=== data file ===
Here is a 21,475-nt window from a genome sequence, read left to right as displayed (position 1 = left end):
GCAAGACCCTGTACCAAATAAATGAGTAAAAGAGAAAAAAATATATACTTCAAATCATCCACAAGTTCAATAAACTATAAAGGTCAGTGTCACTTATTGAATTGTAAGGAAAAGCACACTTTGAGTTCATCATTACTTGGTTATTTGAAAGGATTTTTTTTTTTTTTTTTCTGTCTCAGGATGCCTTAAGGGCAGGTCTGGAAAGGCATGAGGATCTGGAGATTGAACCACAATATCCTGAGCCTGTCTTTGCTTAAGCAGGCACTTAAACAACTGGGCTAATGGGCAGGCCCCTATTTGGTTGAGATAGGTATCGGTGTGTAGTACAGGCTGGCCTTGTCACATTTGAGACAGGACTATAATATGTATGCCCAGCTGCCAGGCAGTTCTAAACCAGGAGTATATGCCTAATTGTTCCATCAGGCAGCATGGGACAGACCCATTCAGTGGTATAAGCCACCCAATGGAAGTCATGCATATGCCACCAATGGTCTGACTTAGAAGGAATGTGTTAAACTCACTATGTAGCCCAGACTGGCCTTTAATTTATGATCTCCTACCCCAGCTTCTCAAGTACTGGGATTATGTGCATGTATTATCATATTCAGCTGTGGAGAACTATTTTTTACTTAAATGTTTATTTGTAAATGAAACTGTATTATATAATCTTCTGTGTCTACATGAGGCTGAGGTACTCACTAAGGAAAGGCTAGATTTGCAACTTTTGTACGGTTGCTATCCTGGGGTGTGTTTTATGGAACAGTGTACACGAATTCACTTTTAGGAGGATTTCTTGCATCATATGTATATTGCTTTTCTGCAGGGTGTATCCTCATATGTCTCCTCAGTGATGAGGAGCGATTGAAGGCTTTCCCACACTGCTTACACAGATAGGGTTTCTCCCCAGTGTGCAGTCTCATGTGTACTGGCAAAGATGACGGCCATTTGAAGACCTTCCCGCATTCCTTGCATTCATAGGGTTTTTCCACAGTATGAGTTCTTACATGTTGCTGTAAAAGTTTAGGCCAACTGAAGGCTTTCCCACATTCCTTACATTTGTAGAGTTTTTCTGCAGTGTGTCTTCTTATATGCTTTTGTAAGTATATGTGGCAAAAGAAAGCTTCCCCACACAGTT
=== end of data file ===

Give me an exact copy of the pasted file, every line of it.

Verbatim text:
Here is a 21,475-nt window from a genome sequence, read left to right as displayed (position 1 = left end):
GCAAGACCCTGTACCAAATAAATGAGTAAAAGAGAAAAAAATATATACTTCAAATCATCCACAAGTTCAATAAACTATAAAGGTCAGTGTCACTTATTGAATTGTAAGGAAAAGCACACTTTGAGTTCATCATTACTTGGTTATTTGAAAGGATTTTTTTTTTTTTTTTTCTGTCTCAGGATGCCTTAAGGGCAGGTCTGGAAAGGCATGAGGATCTGGAGATTGAACCACAATATCCTGAGCCTGTCTTTGCTTAAGCAGGCACTTAAACAACTGGGCTAATGGGCAGGCCCCTATTTGGTTGAGATAGGTATCGGTGTGTAGTACAGGCTGGCCTTGTCACATTTGAGACAGGACTATAATATGTATGCCCAGCTGCCAGGCAGTTCTAAACCAGGAGTATATGCCTAATTGTTCCATCAGGCAGCATGGGACAGACCCATTCAGTGGTATAAGCCACCCAATGGAAGTCATGCATATGCCACCAATGGTCTGACTTAGAAGGAATGTGTTAAACTCACTATGTAGCCCAGACTGGCCTTTAATTTATGATCTCCTACCCCAGCTTCTCAAGTACTGGGATTATGTGCATGTATTATCATATTCAGCTGTGGAGAACTATTTTTTACTTAAATGTTTATTTGTAAATGAAACTGTATTATATAATCTTCTGTGTCTACATGAGGCTGAGGTACTCACTAAGGAAAGGCTAGATTTGCAACTTTTGTACGGTTGCTATCCTGGGGTGTGTTTTATGGAACAGTGTACACGAATTCACTTTTAGGAGGATTTCTTGCATCATATGTATATTGCTTTTCTGCAGGGTGTATCCTCATATGTCTCCTCAGTGATGAGGAGCGATTGAAGGCTTTCCCACACTGCTTACACAGATAGGGTTTCTCCCCAGTGTGCAGTCTCATGTGTACTGGCAAAGATGACGGCCATTTGAAGACCTTCCCGCATTCCTTGCATTCATAGGGTTTTTCCACAGTATGAGTTCTTACATGTTGCTGTAAAAGTTTAGGCCAACTGAAGGCTTTCCCACATTCCTTACATTTGTAGAGTTTTTCTGCAGTGTGTCTTCTTATATGCTTTTGTAAGTATATGTGGCAAAAGAAAGCTTCCCCACACAGTT